Dear Clients and Friends,
We are less than a year from a presidential election, and over the next year you will hear a lot about the continued political polarization of our country’s electorate. The same forces that work on the electorate are also at work in the market – market participants are becoming more and more polarized. The bull market that began over 10 years ago has reached a point where investors feel like they need to claim a position on the market and act accordingly, without compromise. As in politics, the polarization that exists today in our market has more to do with superfluous information than reality.
The economy has performed well this year, and the market has bounced back considerably from the sell-off in December of ’18. As the market trended higher, the number of bearish commentators and authors renewed their pessimistic vitriol against a market that is setting up for a crash. Many of the worries last year at this time have been muted, and therefore have had much less impact on the market’s direction. But the polarization between the bulls and bears has reached a fever pitch as the market extended its gains and hit new all-time highs.
In order to properly understand, or at least add context to, the discussion on polarization we have to look closely at the forces at work. First, we are experiencing the longest uninterrupted economic expansion in our nation’s history. We have very low unemployment and the consumer is in better shape than in any point in recent history. However, manufacturing in the US is suffering from a malaise and the debt burden both private and public is growing. The double-edged sword of the market being at an all-time high is either viewed as a potential positive or an obvious negative. Either the market is going to crash or going to keep going higher. But if history is a guide, we should view the market highs as a by-product of money seeking out returns, rather than an omen of financial Armageddon or a foreshadowing of momentous future returns.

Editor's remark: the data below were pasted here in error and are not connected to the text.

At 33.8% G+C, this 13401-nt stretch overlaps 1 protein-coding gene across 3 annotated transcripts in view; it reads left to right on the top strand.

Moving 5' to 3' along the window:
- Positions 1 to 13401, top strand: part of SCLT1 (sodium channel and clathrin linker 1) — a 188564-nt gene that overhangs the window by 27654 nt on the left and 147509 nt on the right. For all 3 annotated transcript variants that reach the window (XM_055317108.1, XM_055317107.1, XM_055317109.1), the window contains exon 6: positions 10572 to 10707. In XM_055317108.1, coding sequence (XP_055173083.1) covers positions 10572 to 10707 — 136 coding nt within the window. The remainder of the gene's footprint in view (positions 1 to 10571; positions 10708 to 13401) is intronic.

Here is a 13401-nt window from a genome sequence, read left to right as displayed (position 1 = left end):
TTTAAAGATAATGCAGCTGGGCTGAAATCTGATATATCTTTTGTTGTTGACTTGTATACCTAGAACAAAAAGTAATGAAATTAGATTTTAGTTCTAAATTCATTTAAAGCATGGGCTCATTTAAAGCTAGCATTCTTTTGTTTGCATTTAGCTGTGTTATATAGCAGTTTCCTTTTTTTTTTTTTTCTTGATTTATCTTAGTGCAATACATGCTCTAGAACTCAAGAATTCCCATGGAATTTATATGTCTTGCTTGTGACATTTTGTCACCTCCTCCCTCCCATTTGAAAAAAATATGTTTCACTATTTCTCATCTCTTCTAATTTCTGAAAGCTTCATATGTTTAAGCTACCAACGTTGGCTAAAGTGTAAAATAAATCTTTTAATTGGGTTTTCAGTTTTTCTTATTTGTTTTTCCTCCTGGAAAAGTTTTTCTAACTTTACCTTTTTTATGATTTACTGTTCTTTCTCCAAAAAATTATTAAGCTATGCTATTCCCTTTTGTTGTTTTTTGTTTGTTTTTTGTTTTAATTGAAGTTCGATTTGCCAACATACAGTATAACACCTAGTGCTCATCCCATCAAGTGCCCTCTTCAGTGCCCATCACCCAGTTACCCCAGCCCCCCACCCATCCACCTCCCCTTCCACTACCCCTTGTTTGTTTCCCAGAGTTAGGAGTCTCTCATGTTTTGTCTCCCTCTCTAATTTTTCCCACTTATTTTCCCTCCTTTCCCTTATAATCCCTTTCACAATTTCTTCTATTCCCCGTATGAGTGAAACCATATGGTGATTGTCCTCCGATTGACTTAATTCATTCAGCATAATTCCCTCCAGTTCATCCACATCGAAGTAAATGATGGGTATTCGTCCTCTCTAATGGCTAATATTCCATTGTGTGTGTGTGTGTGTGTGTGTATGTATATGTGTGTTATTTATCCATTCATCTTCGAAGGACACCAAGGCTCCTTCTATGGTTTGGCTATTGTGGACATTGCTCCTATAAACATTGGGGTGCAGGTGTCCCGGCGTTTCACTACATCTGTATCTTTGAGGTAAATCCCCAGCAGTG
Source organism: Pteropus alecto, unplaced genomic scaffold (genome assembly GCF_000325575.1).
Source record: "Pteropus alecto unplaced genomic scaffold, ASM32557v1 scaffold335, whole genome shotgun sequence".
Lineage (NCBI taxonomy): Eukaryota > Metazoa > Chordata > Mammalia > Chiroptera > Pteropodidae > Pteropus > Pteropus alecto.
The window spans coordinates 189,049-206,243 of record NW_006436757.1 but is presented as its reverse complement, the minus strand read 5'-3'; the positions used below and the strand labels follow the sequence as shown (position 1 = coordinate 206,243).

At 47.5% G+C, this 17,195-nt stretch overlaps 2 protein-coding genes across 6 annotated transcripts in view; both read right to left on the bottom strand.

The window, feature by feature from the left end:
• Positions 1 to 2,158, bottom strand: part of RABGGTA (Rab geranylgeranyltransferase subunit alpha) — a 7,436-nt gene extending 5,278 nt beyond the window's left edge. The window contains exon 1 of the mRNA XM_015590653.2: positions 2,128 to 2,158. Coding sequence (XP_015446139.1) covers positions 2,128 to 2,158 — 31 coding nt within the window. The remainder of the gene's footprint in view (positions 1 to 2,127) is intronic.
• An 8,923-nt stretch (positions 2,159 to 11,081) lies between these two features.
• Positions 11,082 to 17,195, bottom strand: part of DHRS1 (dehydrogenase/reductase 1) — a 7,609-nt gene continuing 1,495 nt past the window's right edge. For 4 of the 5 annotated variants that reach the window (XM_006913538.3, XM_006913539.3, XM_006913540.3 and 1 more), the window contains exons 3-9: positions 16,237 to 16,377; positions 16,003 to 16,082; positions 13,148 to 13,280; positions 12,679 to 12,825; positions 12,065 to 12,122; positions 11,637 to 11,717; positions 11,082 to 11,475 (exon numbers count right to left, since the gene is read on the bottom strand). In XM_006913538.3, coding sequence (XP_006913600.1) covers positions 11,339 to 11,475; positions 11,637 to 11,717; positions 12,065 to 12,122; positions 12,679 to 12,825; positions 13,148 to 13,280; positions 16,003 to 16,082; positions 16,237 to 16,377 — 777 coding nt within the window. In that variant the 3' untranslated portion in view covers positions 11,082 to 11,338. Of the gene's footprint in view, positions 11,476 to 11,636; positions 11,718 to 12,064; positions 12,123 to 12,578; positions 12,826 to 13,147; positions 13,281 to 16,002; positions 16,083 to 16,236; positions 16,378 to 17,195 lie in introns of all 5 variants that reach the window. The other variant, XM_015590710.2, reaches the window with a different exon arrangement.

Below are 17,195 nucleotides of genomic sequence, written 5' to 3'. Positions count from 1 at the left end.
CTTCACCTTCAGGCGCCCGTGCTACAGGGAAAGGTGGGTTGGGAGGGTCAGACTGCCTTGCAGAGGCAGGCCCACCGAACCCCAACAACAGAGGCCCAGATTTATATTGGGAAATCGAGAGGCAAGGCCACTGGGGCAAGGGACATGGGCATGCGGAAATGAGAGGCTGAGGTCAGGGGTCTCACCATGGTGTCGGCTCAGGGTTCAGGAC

What investors need today is roughly the same thing we need in the political world -a healthy compromise. Value exists in our markets, but as the markets go higher value becomes more difficult to find. A lot has changed since our last bear market; the baby boomer generation has taken retirement from a goal, to a realization. The millennials have gone from living with their parents, to buying homes and becoming parents. The market has gone from a low on the S&P of 667 to a record 3100, and the pessimism that haunted investors after 2008 has slowly disappeared, or has it? We deal with the unknown by controlling what we can control and allowing good planning to take care of the rest. The compromise that investors must come to terms with is this: there will be another recession and bear market and they will have to own stocks before and after this eventual downturn. No one knows when it will happen and how severe it will be, so we act prudently in our allocation and take risk only when that risk makes sense.
The opinions voiced in this material are for general information only and are not intended to provide specific advice or recommendations for any individual. All performance referenced is historical and is no guarantee of future results. All investing involves risks including loss of principal. No strategy assures success or protects against losses.
The economic forecasts set forth in this material may not develop as predicted and there can be no guarantee that strategies promoted will be successful.